Now before we go any further, we should state that we have no doubt about the many benefits of RPA and in our opinion RPA should be taken advantage of and utilised where appropriate.

Now with that said…

RPA lends itself very well to quick fixes and fast savings, which are very tempting to any organisation. However, there are many organisations with years of technical debt built up already through adding quick fixes to fundamental issues in their IT systems. For these organisations, the introduction of RPA (although very fruitful in the short term) will actually add more technological dependencies to the mix. This will increase their technical debt if not maintained effectively. Eventually, this will become unsustainable and very costly to your organisation.

RPA will increase dependencies on other systems, adding subtle complex levels of interoperability, and like any interdependent ecosystem, when one thing alters there is an (often unforeseen) knock-on effect in other areas.

An upgrade that causes a subtle change to a user interface will cause the RPA process to stop working, or worse the process will keep working but do the wrong thing.

Consider this; what happens when an RPA process that has been running for a few years needs updating or changing? Will you still have the inherent expert understanding of this particular process at the human level or has that expertise now been lost?

How will we get around these problems?  Well, as with most IT issues, an overworked and understaffed IT department will create a quick workaround to solve the problem, and then move on to the myriad of other technical issues that need their attention. Hey presto… technical debt.

So, what is the answer? Of course, we need to stay competitive and take advantage of this new blend of technologies. It just needs to be a considered decision, you need to go in with your eyes open and understand the mid and long-term implications.

A big question surrounding RPA is who owns this new technology within organisations? Does it belong to the business side or the IT side and how involved should your CIO or CTO be?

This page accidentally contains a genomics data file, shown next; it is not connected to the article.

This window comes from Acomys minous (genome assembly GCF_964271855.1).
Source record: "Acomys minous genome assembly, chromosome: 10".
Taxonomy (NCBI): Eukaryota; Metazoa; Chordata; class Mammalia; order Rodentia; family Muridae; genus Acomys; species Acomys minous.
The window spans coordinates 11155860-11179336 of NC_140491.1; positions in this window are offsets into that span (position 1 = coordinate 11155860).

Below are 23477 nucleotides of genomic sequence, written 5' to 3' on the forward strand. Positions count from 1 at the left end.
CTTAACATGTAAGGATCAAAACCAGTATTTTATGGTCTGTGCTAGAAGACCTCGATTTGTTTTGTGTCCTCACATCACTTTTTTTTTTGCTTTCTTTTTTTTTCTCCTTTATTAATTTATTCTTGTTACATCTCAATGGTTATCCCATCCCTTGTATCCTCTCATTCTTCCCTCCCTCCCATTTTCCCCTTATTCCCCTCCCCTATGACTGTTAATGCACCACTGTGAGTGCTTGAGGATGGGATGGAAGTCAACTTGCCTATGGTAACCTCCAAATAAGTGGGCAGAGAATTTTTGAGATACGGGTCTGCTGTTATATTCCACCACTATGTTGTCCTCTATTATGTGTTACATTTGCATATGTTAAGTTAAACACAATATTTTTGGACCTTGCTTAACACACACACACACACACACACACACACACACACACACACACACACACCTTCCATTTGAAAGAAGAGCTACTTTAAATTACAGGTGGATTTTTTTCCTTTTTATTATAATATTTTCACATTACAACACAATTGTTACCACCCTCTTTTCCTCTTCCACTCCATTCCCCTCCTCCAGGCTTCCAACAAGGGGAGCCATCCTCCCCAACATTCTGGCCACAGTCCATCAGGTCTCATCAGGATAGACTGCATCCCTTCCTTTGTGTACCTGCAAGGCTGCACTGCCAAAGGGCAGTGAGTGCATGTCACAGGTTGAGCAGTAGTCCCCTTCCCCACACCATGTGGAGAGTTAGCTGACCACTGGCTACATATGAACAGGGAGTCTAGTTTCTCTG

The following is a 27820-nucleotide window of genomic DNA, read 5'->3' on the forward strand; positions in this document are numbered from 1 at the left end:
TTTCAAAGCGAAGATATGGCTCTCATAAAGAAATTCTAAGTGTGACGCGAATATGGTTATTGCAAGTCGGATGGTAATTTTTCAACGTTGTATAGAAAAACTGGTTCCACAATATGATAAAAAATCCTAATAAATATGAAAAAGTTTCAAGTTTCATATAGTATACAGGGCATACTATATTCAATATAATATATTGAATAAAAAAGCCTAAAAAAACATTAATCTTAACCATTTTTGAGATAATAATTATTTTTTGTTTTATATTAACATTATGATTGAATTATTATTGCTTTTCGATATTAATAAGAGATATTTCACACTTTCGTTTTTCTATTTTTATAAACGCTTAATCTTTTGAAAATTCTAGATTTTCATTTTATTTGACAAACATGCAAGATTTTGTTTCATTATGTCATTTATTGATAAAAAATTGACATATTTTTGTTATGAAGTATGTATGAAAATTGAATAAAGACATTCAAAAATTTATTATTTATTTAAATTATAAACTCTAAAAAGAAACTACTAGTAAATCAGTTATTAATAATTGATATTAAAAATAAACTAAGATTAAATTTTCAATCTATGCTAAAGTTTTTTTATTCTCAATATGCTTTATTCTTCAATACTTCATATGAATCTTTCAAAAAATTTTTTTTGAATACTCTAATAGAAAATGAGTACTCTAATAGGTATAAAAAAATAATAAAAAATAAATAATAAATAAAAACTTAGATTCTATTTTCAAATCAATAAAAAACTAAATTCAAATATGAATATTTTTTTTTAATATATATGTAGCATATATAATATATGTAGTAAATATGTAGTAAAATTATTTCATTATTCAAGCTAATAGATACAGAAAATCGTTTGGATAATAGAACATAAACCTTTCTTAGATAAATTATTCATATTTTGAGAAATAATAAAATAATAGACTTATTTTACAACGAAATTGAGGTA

It’s tempting to say that processes are designed by the business side and because RPA is simply going to replace the human element of an already existing process this can all be done by the business side, we don’t need to (or want to) involve the CIO in this decision. However, you wouldn’t hire a new employee into your organisation without HR being involved and the same is true of introducing new tech into your system. True, RPA is designed to sit outside/on top of your networks and systems in which case it shouldn’t interfere with your existing network, but at the very least the CIO and IT department should have an oversight of RPA being introduced into the organisation. They can then be aware of any issues that may occur as a result of any upgrades or changes to the existing system.

Our advice would be that organisations should initially only implement RPA measures that have been considered by both the CIO and the business side to be directly beneficial to the strategic goals of the company.

Following this, you can then perform a proper opportunity assessment to find the optimum portfolio of processes.  Generally, low or medium complexity processes or sub-processes will be the best initial options for RPA, if your assessment shows that the Full Time Equivalent (FTE) savings are worth it of course. Ultimately, you should be looking for the processes with the best return, and simplest delivery.

A final point on software tools and vendors. Like most niche markets of trending technology RPA is awash with companies offering various software tools. You may have heard of some of the bigger and more reputable names like UiPath and Blue Prism. It can be a minefield of offerings, so understanding your needs and selecting an appropriate vendor will be key to making the most of RPA. In order to combat the build-up of technical debt, tools provided by the vendor to enable some of the maintenance and management of the RPA processes is essential.

For advice on how to begin to introduce RPA into your organisation, vendor selection or help conducting a RPA opportunity assessment, or for help reducing your technical debt please email Richard.gale@broadgateconsultants.com.

 

INTERNET 1 – INTERNET OF THINGS 3

Posted on : 28-02-2018 | By : richard.gale | In : Cyber Security, data security, IoT